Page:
Get-Hotfix Shows What WU Sometimes Cannot

Get-Hotfix Shows What WU Sometimes Cannot

When MS lifted the safeguard hold on  my Lenovo P16 Mobile Workstation, I upgraded it to Windows 11 22H2. Naturally, my first thought thereafter was to check on status of recent updates and fixes. That’s when I figured out that KB5018427 was included in the 22H2 version installed. Seems that Get-Hotfix shows what WU sometimes cannot — at least as far as Update History goes.

It’s all apparent in the lead-in graphic for this story. In case it’s not legible enough, right-click on that image and select “Open image in new tab” (Chrome, Firefox, Edge, etc.). That should show it at original resolution. If necessary, you can use the browser’s Zoom controls to magnify the text.

How Get-Hotfix Shows What WU Sometimes Cannot

Update history shows only user-alllied updates. It does not show updates that — like KB5018427–get rolled up into the windows image file (WIM) used to install a version upgrade. That’s what makes the PowerShell Get-Hotfix command so useful. Its image analysis tool tells it what’s there, whether the user applied it directly, or whether it’s already “in there” as is the case here.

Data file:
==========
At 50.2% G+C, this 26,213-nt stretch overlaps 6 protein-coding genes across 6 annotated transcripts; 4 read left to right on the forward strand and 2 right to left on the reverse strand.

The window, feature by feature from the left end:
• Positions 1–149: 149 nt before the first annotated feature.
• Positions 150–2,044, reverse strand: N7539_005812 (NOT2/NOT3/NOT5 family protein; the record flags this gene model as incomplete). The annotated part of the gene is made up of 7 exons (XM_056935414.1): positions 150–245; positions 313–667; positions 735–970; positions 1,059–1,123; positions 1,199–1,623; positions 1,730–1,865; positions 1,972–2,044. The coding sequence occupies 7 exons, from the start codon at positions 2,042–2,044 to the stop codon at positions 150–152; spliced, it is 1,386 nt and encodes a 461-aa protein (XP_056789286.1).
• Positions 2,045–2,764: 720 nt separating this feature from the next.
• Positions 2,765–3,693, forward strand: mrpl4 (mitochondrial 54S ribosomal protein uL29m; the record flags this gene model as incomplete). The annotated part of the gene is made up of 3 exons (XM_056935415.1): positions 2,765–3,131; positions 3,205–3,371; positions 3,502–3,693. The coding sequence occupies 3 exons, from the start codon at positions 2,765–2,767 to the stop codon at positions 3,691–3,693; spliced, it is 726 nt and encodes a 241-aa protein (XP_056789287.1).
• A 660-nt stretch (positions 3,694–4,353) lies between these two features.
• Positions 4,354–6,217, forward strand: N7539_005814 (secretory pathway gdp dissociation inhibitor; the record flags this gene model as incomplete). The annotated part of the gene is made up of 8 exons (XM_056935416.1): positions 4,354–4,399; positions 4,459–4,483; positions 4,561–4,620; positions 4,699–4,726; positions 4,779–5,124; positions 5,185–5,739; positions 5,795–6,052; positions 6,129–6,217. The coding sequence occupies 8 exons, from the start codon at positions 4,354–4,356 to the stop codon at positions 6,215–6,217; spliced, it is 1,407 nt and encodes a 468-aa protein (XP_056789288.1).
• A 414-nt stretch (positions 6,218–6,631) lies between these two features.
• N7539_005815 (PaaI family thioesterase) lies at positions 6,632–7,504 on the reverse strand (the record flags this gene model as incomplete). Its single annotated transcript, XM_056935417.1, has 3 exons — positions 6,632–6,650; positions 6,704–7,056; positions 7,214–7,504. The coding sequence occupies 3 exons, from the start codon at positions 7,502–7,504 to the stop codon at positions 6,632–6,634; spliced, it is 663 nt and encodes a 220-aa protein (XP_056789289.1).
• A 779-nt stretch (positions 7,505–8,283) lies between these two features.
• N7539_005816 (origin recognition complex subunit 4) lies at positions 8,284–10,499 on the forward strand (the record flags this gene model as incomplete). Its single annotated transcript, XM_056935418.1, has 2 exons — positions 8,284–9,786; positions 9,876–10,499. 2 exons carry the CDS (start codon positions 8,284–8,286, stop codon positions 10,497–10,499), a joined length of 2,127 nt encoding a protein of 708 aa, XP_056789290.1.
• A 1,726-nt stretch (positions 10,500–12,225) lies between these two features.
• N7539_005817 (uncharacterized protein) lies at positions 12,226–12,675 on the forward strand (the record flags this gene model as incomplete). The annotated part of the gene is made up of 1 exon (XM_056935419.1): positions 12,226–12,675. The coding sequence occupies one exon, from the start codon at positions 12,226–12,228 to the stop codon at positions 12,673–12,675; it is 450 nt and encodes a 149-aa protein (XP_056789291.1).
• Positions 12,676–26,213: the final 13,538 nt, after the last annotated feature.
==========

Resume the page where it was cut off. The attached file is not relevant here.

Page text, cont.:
An important clue appears in the “Installed on” date shown in the output of Get-Hotfix. Although the KB item itself is dated 10/11/2022, it didn’t get rolled into the WIM until 10/14/2022.

What Led Me Down This Trail?

I read the Windows Latest story about KB5018427. Naturally, I wanted to check on its status in the upgraded 22H2 version. When I didn’t see it in Update History, I visited the Microsoft Catalog and downloaded the 64-bit MSU file. Upon attempting its installation, it searched the updates already installed on the PC. That produced the following status message:

That made me understand the KB had been included in the WIM file I’d already installed. A search on “use PowerShell to show updates installed” led me to the Get-Hotfix command.

As the afore-cited PowerShell docs states:

The Get-Hotfix cmdlet gets hotfixes, or updates, that are installed on the local computer or specified remote computers. The updates can be installed by Windows Update, Microsoft Update, Windows Server Update Services, or manually installed.

Thus Get-Hotfix can catch patches and fixes no matter how they get included in the image it checks and reports upon. The rest, as they say (drum roll, please)… is history!

 

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